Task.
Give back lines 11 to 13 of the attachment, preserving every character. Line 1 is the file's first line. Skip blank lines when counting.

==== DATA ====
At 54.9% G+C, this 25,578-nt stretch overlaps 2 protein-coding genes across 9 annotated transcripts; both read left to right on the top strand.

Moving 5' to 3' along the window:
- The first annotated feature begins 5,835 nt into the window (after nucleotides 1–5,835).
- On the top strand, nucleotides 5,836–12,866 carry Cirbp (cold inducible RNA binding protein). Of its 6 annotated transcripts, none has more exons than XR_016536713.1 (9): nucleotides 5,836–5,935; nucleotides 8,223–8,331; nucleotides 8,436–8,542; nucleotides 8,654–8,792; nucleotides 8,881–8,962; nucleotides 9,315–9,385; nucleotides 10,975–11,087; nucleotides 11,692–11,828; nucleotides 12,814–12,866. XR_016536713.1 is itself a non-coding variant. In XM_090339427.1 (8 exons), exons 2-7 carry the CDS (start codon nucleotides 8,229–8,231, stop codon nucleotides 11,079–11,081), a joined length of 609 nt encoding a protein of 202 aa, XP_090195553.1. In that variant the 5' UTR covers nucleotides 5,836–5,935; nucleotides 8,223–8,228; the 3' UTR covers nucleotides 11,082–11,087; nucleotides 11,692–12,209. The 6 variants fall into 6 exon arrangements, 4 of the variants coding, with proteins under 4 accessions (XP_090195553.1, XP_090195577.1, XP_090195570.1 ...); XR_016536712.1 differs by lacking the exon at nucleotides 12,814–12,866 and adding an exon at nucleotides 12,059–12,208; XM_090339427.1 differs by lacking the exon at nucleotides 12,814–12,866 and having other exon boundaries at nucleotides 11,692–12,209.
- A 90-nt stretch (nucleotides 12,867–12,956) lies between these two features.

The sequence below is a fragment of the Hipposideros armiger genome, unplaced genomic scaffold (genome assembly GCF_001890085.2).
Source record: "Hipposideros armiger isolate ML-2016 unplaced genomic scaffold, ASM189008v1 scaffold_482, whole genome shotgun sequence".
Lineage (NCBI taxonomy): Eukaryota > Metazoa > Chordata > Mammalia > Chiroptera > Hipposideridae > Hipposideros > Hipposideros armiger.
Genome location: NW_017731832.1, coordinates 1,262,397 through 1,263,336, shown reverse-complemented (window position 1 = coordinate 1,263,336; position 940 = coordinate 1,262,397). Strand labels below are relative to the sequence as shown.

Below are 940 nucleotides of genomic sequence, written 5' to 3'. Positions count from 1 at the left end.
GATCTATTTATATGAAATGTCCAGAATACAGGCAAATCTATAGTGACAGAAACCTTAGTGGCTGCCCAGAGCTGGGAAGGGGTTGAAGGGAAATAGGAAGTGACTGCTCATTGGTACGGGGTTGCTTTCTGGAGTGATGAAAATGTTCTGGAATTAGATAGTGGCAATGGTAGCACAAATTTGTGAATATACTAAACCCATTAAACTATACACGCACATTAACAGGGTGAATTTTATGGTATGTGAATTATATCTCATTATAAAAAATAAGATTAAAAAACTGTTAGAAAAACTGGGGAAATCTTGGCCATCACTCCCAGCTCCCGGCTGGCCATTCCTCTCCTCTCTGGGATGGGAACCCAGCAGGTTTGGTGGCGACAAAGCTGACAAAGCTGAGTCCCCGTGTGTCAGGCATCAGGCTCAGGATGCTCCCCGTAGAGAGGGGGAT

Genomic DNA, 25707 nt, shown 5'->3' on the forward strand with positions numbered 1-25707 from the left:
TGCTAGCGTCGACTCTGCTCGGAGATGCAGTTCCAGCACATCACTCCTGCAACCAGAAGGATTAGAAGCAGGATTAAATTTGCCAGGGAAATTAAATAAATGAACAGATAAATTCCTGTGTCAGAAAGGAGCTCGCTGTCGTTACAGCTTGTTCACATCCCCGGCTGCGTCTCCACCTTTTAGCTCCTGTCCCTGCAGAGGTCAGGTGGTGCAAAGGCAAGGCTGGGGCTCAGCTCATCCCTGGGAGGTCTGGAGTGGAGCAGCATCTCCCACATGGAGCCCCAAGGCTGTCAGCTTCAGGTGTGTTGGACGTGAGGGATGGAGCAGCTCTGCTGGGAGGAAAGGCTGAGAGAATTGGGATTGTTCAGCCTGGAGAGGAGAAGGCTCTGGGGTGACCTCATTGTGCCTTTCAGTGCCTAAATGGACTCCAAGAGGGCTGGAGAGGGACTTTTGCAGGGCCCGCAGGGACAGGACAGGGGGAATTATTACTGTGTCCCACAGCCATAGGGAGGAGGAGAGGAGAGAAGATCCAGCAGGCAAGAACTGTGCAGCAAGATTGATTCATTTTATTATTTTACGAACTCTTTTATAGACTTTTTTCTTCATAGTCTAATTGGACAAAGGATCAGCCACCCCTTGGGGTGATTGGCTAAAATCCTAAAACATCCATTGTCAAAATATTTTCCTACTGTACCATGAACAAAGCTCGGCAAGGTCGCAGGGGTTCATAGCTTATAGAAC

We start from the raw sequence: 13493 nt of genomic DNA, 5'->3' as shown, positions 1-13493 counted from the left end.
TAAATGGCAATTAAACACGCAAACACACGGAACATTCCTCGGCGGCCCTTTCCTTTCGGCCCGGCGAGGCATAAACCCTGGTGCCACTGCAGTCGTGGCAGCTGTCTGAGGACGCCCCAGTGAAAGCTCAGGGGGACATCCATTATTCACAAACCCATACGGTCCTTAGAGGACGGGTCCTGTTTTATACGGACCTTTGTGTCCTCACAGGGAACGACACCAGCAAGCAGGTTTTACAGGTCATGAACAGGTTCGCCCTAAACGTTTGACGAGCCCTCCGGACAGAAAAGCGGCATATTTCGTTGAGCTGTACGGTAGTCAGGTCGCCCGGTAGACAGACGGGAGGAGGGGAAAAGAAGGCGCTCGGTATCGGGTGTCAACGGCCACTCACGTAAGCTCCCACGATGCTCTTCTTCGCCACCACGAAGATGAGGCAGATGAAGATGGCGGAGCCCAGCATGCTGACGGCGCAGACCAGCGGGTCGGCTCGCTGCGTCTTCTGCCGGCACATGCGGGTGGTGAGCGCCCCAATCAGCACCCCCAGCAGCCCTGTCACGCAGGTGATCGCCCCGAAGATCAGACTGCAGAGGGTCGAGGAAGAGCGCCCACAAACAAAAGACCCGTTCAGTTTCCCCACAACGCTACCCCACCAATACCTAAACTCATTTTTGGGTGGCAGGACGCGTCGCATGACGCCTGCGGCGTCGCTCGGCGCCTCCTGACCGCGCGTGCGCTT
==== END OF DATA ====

GATCTATTTATATGAAATGTCCAGAATACAGGCAAATCTATAGTGACAGAAACCTTAGTGGCTGCCCAGAGCTGGGAAGGGGTTGAAGGGAAATAGGAAGTGACTGCTCATTGGTACGGGGTTGCTTTCTGGAGTGATGAAAATGTTCTGGAATTAGATAGTGGCAATGGTAGCACAAATTTGTGAATATACTAAACCCATTAAACTATACACGCACATTAACAGGGTGAATTTTATGGTATGTGAATTATATCTCATTATAAAAAATAAGATTAAAAAACTGTTAGAAAAACTGGGGAAATCTTGGCCATCACTCCCAGCTCCCGGCTGGCCATTCCTCTCCTCTCTGGGATGGGAACCCAGCAGGTTTGGTGGCGACAAAGCTGACAAAGCTGAGTCCCCGTGTGTCAGGCATCAGGCTCAGGATGCTCCCCGTAGAGAGGGGGAT

Genomic DNA, 25707 nt, shown 5'->3' on the forward strand with positions numbered 1-25707 from the left:
TGCTAGCGTCGACTCTGCTCGGAGATGCAGTTCCAGCACATCACTCCTGCAACCAGAAGGATTAGAAGCAGGATTAAATTTGCCAGGGAAATTAAATAAATGAACAGATAAATTCCTGTGTCAGAAAGGAGCTCGCTGTCGTTACAGCTTGTTCACATCCCCGGCTGCGTCTCCACCTTTTAGCTCCTGTCCCTGCAGAGGTCAGGTGGTGCAAAGGCAAGGCTGGGGCTCAGCTCATCCCTGGGAGGTCTGGAGTGGAGCAGCATCTCCCACATGGAGCCCCAAGGCTGTCAGCTTCAGGTGTGTTGGACGTGAGGGATGGAGCAGCTCTGCTGGGAGGAAAGGCTGAGAGAATTGGGATTGTTCAGCCTGGAGAGGAGAAGGCTCTGGGGTGACCTCATTGTGCCTTTCAGTGCCTAAATGGACTCCAAGAGGGCTGGAGAGGGACTTTTGCAGGGCCCGCAGGGACAGGACAGGGGGAATTATTACTGTGTCCCACAGCCATAGGGAGGAGGAGAGGAGAGAAGATCCAGCAGGCAAGAACTGTGCAGCAAGATTGATTCATTTTATTATTTTACGAACTCTTTTATAGACTTTTTTCTTCATAGTCTAATTGGACAAAGGATCAGCCACCCCTTGGGGTGATTGGCTAAAATCCTAAAACATCCATTGTCAAAATATTTTCCTACTGTACCATGAACAAAGCTCGGCAAGGTCGCAGGGGTTCATAGCTTATAGAAC